The Right Way To Set Goals

You have likely heard about the importance of setting goals for the majority of your life. The general idea is that setting goals helps you realize what needs to be done and overall helps you increase your chances of achieving the goals you have set.

The problem is that everyone seems to make the statement “go set your goals,” but never bother to mention the method for actually setting those goals. So the primary point is that there are indeed RIGHT ways and WRONG ways when it comes to setting your goals.

A prime example is when someone tells themselves something along the lines of “okay I am going to make $20,000 this month.” This is what is known as a “static goal ” and these type of goals tend to demotivate people simply because the goal is centered around outcomes that are out of their control. The bottom line is that these “static goals” very rarely work.

Another example is if you were sitting in your house and said to yourself “I am going to have a clean house in 2 hours.” You mentally picture your clean house, you look at pictures of your house when it was clean, and you write the goal down. 2 hours later your house looks just as messy as it did when you established your goal. Why?

Your house is still just as messy because you did not do anything and because you set a “static goal” as opposed to an “action goal.” In other words, you set a goal that had no action tied to it. Imagine if you reworded that goal to include the following:

Wipe, vacuum and clean the living room, kitchen, and dining room.

You can clearly see that this newly worded goal is achievable simply because you added ACTION into the mix. You could even refine this goal further and increase the odds of it being achieved by adding more actions to it. Let’s take a look at how these “action goals” can indeed help you in your business endeavors. Rather than setting that “… I am going to make $20,000 this month.” goal you can try the following:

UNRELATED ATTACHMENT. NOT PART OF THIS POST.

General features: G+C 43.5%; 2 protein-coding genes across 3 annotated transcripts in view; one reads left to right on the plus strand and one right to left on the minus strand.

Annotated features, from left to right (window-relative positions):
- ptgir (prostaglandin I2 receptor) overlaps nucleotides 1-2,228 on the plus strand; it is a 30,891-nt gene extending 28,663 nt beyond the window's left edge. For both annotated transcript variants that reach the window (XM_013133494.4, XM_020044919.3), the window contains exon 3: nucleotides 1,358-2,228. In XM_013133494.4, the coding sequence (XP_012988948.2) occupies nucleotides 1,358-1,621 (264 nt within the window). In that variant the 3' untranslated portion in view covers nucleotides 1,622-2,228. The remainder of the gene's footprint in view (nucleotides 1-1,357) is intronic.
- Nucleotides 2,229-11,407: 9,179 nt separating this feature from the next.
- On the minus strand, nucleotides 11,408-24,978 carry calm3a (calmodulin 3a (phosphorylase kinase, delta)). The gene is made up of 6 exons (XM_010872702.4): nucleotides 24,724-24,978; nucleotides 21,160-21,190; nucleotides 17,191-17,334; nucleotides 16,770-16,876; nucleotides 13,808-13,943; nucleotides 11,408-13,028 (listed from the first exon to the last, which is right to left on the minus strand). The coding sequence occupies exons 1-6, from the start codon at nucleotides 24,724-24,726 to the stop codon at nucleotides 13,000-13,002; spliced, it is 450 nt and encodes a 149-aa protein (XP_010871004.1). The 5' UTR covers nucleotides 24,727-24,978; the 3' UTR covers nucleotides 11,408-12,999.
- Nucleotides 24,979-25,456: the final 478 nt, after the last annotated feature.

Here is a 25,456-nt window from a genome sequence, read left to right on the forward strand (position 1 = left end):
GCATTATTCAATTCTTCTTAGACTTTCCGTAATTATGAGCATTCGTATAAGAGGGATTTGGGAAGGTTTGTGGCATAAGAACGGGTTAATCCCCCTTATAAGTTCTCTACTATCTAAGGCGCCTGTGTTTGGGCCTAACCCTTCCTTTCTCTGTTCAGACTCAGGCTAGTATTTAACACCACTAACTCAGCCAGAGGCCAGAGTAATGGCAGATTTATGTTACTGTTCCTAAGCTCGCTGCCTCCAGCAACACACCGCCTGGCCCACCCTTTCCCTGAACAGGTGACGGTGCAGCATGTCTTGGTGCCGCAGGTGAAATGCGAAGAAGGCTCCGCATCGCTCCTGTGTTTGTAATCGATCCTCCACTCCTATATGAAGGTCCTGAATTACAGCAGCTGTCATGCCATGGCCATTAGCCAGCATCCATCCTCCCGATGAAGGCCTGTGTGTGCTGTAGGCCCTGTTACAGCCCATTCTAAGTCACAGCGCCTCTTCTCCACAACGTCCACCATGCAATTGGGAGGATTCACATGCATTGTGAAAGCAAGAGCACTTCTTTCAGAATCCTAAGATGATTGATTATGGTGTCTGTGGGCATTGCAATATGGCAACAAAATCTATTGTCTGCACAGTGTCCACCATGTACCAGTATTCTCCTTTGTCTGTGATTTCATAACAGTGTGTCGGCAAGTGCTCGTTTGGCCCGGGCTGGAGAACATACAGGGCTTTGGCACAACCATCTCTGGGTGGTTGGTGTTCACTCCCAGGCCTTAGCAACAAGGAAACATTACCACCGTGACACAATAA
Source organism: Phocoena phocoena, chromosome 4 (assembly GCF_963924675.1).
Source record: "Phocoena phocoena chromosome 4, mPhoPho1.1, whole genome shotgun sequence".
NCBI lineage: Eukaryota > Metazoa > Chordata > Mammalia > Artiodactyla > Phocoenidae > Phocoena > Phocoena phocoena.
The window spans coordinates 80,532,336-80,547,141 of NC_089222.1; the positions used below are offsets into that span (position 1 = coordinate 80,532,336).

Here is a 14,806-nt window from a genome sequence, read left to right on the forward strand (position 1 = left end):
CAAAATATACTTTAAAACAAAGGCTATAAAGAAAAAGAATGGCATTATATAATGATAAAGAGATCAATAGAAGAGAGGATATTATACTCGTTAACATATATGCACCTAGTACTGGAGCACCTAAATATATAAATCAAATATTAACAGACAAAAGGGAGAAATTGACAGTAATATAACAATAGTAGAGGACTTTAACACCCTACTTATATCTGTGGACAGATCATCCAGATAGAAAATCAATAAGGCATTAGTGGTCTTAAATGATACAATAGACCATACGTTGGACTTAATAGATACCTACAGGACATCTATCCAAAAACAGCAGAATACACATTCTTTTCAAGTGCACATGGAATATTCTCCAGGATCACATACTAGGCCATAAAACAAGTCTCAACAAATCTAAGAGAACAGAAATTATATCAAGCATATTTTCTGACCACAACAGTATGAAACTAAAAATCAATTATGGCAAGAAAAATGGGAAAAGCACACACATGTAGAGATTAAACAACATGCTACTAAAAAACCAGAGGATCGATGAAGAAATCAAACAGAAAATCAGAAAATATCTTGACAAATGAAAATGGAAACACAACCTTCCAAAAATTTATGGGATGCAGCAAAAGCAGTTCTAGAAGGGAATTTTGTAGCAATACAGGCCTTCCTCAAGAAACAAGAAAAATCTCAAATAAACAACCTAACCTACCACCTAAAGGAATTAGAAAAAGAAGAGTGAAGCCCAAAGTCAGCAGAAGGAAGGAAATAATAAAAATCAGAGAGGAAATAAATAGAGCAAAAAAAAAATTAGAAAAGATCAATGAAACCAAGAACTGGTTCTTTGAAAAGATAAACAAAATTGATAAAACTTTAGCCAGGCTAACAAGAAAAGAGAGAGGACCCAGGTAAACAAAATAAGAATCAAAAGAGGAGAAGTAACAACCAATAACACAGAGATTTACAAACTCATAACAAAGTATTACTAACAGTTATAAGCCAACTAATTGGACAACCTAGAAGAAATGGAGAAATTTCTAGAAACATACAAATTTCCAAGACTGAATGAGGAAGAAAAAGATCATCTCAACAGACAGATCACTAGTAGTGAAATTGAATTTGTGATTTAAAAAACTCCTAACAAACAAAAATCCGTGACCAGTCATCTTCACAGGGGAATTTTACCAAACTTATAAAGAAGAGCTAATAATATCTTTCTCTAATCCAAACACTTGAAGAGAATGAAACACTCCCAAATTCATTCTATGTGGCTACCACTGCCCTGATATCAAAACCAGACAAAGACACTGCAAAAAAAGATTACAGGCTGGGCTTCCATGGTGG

1. Week 1: I create my 1st product on _______ (subject)
  2. Week 2: I construct and finalize my sales letter, website, and emails to promote my product.
  3. Week 3: I contact 30 possible affiliates/ joint venture partners and ask them if they will push my product, I write 5 guest blog posts on this topic to push my product, and I contact my list to see if they want my new product.
  4. Week 4: I create my 2nd product.

The takeaway message is that these “static goals” (the “… I am going to make $20,000 this month.” types of goals) are just going to cause you to become frustrated because the lack of action tied to them will demotivate you from even coming close to achieving them.

If you choose to set “action goals” then you are much better off. They will allow you to prioritize each goal with a realistic action. Additionally, each action that is completed allows you to spend more time feeling accomplished and proud of yourself, while also getting you closer to the main goal.

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